The Manhattan Beach City Council this week threw cold water on a plan to look at turning its Fire Department over to Los Angeles County.
The five-member City Council unanimously decided Tuesday, Nov. 5, not to authorize a full study analyzing the cost and service impacts of switching from its own agency to one run by the L.A. County Fire Department.
That study would have cost $18,000, according to City Manager Bruce Moe.
The county’s initial look at possible savings, which cost Manhattan Beach nothing, estimated the city would spend roughly $1.3 million more in the first year of a county contract than with its own department. But Manhattan Beach could potentially save $9.9 million over 10 years; those savings are based on adjusting for additional costs, such as pensions and building maintenance.
Hermosa Beach made the move to the county in 2018. Redondo Beach recently considered the idea but also pulled back on commissioning a full study, a decision that has resulted in a recall effort of one councilmember.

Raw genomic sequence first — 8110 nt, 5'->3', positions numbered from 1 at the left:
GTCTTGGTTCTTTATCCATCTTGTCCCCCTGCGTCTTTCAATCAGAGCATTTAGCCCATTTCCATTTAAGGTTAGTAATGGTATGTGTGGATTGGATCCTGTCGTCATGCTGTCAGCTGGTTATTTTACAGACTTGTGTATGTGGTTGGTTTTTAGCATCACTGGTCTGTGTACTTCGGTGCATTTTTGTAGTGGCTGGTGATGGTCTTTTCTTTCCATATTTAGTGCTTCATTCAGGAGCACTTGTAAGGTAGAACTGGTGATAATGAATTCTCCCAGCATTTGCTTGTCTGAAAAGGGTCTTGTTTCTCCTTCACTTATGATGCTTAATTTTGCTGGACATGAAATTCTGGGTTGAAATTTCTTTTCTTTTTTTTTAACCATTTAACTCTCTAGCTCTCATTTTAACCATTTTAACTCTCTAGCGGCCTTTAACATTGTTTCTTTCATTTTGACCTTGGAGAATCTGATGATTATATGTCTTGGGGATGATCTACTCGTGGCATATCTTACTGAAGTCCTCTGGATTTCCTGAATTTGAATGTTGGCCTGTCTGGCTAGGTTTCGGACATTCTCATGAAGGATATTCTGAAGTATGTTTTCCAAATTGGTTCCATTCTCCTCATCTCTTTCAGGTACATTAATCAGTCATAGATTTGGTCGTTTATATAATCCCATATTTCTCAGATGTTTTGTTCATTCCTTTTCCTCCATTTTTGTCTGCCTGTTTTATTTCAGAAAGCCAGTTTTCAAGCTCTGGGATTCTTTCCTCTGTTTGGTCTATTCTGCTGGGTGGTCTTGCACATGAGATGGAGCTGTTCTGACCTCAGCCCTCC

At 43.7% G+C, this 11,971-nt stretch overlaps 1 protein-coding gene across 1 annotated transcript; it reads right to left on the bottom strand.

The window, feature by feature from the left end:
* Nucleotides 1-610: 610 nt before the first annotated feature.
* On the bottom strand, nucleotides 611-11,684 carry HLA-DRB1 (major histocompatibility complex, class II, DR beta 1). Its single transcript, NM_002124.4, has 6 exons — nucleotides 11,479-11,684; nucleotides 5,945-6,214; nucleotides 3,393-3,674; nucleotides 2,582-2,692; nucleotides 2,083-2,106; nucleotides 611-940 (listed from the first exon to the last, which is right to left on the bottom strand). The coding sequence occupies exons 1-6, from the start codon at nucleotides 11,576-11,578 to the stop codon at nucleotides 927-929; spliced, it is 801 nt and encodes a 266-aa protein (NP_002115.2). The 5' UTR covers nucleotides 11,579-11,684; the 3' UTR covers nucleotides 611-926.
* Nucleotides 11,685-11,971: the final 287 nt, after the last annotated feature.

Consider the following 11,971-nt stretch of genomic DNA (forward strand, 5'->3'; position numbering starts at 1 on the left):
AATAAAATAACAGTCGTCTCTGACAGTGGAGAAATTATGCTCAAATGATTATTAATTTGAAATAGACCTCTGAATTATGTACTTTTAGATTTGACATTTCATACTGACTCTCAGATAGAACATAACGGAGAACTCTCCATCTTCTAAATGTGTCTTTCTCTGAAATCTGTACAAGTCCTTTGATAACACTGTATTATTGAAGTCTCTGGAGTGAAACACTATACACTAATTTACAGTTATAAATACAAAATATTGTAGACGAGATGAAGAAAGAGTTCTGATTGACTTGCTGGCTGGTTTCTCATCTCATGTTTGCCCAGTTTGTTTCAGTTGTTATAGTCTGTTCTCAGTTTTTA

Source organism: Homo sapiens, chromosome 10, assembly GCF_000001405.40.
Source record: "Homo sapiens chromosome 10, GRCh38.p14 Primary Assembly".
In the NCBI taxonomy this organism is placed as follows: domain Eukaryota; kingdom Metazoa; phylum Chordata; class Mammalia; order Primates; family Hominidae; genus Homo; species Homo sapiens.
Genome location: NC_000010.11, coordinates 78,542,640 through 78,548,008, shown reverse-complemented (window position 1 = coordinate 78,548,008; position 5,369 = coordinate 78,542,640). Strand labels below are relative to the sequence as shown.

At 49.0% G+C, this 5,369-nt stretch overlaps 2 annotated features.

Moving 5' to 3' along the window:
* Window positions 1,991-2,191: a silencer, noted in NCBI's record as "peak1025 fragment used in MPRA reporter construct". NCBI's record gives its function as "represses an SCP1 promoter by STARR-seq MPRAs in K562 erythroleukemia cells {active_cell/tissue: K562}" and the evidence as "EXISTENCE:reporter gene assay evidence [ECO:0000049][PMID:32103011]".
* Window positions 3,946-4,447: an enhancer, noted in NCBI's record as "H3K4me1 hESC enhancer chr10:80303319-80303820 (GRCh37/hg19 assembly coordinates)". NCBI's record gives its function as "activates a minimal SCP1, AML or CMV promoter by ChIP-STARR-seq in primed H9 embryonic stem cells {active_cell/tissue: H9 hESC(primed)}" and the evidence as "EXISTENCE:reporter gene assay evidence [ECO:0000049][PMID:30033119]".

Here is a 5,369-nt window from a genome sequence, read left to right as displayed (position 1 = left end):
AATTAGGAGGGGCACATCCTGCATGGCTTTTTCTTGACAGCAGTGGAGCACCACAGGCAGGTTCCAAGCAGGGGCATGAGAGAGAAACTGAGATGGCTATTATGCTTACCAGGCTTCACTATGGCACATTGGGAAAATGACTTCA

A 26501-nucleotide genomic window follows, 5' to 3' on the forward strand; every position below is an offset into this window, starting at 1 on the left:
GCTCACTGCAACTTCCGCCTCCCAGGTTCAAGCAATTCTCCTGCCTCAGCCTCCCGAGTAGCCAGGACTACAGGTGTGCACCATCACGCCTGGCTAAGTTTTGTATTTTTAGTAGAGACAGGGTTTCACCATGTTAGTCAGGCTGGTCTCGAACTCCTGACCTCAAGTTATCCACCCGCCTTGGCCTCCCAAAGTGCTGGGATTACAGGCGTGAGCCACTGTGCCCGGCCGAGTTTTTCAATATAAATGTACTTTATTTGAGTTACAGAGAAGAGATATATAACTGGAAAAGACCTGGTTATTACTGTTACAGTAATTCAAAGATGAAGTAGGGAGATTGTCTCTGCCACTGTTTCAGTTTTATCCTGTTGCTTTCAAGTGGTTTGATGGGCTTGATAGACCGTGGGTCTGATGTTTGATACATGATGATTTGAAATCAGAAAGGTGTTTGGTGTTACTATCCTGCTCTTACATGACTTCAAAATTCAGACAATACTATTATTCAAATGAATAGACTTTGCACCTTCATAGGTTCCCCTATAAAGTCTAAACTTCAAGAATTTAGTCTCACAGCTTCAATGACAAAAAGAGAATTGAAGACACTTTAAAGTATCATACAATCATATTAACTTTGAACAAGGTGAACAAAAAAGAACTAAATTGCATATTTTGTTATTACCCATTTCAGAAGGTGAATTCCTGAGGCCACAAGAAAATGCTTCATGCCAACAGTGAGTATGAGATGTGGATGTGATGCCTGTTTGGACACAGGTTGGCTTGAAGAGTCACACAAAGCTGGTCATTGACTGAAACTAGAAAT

Faced with considerable backlash from residents for even considering the idea, the Manhattan Beach City Council appeared united in its desire to have the issue go away.
“Were going to kill this thing right now,” said Councilmember Steve Napolitano, who added it would have been “irresponsible for this city not to look at it.”
The potential savings, it appears, were not enough for the council to move forward, despite its own fire services expected to cost $14.8 million in 2020.
“You’ve asked us to be fiscal stewards of public funds and it is a large dollar amount that our Fire Department costs the city,” said Mayor Nancy Hersman. “This was something we felt we needed to take a look at.”
Hersman, however, said the residents had spoken.
“We’ve heard you, ” Hersman said. “The community is not interested at this time. People want to keep their Fire Department and they don’t like change.”